By: Ben T. Auston of Georgia Weekly Post
Bob Mariano quickly built a chain of upscale Chicago supermarkets by expertly straddling the middle ground between Whole Foods and Jewel.
Now his nimble group of 34 stores is about to be eaten by a giant — the nation's largest supermarket operator, Kroger Co.
▲ Wall Street welcomed Cincinnati-based Kroger's purchase, which saw Kroger's shares up 3 cents, or less than 1 percent, and Roundy's shares jump 64 percent in early trading, to just below the $3.60 a share Kroger has agreed to pay.
But Mariano, 65, says Mariano's customers worried that the popular stores will see quality drop now that Kroger has agreed to an $800 million deal to purchase Mariano's parent company, Roundy's, have nothing to fear.
"I'm still on watch," the Roundy's CEO said following the announcement that the boards of both firms had approved the deal Wednesday morning. "I'm not going anywhere and I'm not going to let that happen."
▲ While expanding, there will be no changes of signs, including this Kroger in Sandy Springs.
Wall Street welcomed Cincinnati-based Kroger's purchase, which saw Kroger's shares up 3 cents, or less than 1 percent, and Roundy's shares jump 64 percent in early trading Wednesday, to just below the $3.60 a share Kroger has agreed to pay.
Kroger executives and Mariano touted the merger as a win for both Mariano's customers and for Kroger's other chains. Mariano's will benefit from the financial might that Kroger's 2,623 supermarkets in 34 states provides, allowing it to expand and improve service, they said. And Kroger will be able to use the lessons learned from Mariano's innovative urban stores, which combine the full-line services of a traditional rival like Jewel with gourmet extras like gelato stands, they said.
Mariano's stores — often located in former Dominick's locations — have won shoppers over with in-store pianists and by featuring a wider supply of organic and fresh products as healthier eating trends drive customers away from the packaged goods that dominate the central aisles of traditional supermarkets.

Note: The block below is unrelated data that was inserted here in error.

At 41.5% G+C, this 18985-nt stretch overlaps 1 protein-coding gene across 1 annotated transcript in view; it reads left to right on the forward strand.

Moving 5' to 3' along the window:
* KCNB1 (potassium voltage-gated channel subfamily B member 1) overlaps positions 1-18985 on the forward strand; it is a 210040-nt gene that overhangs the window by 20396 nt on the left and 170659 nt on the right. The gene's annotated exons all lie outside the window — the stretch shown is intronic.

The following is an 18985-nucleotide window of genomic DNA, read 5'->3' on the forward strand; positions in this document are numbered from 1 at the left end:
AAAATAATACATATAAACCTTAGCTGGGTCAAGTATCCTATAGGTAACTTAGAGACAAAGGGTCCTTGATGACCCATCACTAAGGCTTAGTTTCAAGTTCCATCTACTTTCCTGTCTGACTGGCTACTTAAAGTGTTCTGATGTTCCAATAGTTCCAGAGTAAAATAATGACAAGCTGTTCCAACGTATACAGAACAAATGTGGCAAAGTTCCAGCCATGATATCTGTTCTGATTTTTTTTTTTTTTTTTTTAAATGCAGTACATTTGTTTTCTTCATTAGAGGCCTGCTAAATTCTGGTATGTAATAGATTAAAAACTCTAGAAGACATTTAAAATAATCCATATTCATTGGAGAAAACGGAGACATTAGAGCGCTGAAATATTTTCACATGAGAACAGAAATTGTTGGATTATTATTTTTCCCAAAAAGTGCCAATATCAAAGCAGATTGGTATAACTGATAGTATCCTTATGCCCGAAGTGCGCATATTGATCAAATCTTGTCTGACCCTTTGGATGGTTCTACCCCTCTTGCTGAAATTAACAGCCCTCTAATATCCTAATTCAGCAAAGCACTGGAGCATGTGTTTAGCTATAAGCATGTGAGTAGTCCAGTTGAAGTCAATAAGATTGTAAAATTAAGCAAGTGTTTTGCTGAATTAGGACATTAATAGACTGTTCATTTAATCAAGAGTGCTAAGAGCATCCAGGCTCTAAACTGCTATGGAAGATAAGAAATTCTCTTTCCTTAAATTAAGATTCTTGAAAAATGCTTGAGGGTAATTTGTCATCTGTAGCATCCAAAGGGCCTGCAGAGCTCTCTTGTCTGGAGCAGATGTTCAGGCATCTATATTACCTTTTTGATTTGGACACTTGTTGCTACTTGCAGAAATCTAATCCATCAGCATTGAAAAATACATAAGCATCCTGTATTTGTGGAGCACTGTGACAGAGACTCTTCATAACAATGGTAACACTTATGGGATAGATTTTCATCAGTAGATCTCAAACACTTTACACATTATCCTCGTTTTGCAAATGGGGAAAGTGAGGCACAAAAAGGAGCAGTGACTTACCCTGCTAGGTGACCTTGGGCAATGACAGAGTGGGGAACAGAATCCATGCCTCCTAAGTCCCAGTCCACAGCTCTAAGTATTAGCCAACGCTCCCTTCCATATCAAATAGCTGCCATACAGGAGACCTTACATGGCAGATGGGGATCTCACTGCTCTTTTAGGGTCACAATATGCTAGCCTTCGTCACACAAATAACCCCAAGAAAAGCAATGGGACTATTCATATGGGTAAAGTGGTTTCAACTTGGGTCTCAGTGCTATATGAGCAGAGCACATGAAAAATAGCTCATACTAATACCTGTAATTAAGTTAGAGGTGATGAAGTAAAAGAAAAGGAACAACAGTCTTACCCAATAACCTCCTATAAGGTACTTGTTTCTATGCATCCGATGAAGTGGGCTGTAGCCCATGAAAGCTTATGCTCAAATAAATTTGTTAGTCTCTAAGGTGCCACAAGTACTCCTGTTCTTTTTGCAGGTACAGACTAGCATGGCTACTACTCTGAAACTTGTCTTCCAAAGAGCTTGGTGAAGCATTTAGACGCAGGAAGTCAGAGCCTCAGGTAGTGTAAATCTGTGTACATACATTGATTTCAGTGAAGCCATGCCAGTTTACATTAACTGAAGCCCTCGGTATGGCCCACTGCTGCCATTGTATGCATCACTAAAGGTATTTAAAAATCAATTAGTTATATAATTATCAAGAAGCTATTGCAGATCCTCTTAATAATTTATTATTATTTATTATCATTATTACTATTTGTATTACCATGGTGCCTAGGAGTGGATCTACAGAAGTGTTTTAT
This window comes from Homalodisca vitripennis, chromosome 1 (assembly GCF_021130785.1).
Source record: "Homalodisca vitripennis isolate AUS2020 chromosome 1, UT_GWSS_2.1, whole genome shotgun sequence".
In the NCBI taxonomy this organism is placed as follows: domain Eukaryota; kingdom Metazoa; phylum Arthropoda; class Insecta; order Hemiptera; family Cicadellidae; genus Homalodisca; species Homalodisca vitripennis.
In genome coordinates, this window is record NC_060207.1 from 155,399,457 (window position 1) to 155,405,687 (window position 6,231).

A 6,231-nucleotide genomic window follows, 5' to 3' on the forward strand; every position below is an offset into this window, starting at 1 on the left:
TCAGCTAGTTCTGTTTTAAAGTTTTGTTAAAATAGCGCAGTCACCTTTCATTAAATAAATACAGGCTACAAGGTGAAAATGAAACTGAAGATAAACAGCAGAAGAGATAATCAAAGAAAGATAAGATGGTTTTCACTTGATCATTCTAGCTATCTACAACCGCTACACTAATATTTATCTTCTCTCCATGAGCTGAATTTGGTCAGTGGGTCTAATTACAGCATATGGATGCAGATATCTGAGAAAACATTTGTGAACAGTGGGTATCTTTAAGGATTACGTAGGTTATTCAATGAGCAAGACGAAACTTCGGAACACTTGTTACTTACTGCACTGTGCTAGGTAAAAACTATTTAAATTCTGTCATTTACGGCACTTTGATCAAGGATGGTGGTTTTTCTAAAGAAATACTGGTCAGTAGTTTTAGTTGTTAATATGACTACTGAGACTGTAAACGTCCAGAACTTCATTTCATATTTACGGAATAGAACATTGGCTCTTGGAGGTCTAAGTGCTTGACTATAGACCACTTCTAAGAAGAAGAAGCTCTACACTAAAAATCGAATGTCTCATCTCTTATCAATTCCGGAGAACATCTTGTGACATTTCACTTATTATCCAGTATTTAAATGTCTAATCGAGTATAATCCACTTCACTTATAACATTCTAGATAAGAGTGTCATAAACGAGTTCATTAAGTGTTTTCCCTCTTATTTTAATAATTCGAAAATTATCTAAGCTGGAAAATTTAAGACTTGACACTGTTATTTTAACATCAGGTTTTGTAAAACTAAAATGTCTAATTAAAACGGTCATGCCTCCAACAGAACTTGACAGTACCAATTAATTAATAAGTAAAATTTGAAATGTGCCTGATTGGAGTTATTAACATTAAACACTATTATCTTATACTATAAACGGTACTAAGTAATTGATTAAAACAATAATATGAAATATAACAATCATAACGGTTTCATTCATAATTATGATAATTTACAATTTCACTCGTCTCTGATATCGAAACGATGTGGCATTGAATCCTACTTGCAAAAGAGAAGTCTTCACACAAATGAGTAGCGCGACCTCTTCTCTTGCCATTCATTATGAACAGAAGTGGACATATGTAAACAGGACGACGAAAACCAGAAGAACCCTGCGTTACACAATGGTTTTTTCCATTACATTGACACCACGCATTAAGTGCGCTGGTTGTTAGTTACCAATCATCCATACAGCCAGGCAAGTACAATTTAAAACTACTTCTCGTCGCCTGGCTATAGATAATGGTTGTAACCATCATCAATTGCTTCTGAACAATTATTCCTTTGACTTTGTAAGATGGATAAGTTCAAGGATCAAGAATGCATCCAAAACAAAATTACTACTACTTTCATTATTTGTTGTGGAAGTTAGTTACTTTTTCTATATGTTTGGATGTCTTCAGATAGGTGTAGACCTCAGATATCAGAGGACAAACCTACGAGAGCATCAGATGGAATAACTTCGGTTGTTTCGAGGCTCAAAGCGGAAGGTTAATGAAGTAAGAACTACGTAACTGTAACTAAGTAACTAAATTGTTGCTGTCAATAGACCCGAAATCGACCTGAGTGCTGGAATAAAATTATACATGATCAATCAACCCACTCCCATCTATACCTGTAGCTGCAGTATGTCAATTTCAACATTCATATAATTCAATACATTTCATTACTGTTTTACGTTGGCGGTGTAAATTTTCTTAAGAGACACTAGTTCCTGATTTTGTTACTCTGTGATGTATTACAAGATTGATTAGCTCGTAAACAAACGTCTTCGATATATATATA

But analysts on a conference call noted that Mariano's stellar reputation with customers hasn't translated into large profit margins at Roundy's, which also runs a much larger chain of Pick 'n Save stores in its home state of Wisconsin that account for 65 percent of its sales, and has not turned a profit in any of the last three quarters.
Kroger Chief Financial Officer Mike Schlotman said that the $40 million in cost savings that Kroger hopes to achieve once the deal closes later this year won't come at the expense of store closures or job losses at stores. Bob Mariano and his Wisconsin-based Roundy's management team will remain in charge of running the Mariano's stores, he said, adding that Kroger has a history of successfully growing merged brands.
Bob Mariano is "very energized and excited by this project," Schlotman said, adding that the deal gives Kroger a long-sought increased presence in Chicago, where it currently operates only 14 down-market Food 4 Less stores.
Kroger's namesake supermarkets and grocery chains including Harris Teeter and City Market already give it 22 percent of the national supermarket market, according to figures from Euromonitor International. Its closest competitor is Jewel-parent Albertson's, with about 16 percent of the market. Kroger's 782 convenience stores, 326 fine jewelry stores and an online retailer, Vitacost.com, helped it to sales of $108.5 billion in 2014.